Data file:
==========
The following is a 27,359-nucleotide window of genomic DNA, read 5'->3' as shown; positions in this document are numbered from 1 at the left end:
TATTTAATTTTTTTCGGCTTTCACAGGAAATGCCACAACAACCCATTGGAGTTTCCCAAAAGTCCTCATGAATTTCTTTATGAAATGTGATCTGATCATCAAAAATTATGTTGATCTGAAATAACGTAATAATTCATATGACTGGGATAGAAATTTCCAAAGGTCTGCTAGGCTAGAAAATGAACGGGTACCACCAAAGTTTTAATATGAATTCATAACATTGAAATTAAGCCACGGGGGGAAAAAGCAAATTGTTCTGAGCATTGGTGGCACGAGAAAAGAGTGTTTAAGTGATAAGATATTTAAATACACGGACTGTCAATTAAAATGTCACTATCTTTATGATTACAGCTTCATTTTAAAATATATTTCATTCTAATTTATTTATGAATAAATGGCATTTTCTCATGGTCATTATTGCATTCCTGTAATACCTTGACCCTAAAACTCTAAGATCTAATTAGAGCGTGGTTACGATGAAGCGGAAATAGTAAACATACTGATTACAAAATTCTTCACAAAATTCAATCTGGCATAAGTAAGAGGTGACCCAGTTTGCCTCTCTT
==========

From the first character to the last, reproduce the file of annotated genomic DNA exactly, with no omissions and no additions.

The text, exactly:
The following is a 27,359-nucleotide window of genomic DNA, read 5'->3' as shown; positions in this document are numbered from 1 at the left end:
TATTTAATTTTTTTCGGCTTTCACAGGAAATGCCACAACAACCCATTGGAGTTTCCCAAAAGTCCTCATGAATTTCTTTATGAAATGTGATCTGATCATCAAAAATTATGTTGATCTGAAATAACGTAATAATTCATATGACTGGGATAGAAATTTCCAAAGGTCTGCTAGGCTAGAAAATGAACGGGTACCACCAAAGTTTTAATATGAATTCATAACATTGAAATTAAGCCACGGGGGGAAAAAGCAAATTGTTCTGAGCATTGGTGGCACGAGAAAAGAGTGTTTAAGTGATAAGATATTTAAATACACGGACTGTCAATTAAAATGTCACTATCTTTATGATTACAGCTTCATTTTAAAATATATTTCATTCTAATTTATTTATGAATAAATGGCATTTTCTCATGGTCATTATTGCATTCCTGTAATACCTTGACCCTAAAACTCTAAGATCTAATTAGAGCGTGGTTACGATGAAGCGGAAATAGTAAACATACTGATTACAAAATTCTTCACAAAATTCAATCTGGCATAAGTAAGAGGTGACCCAGTTTGCCTCTCTT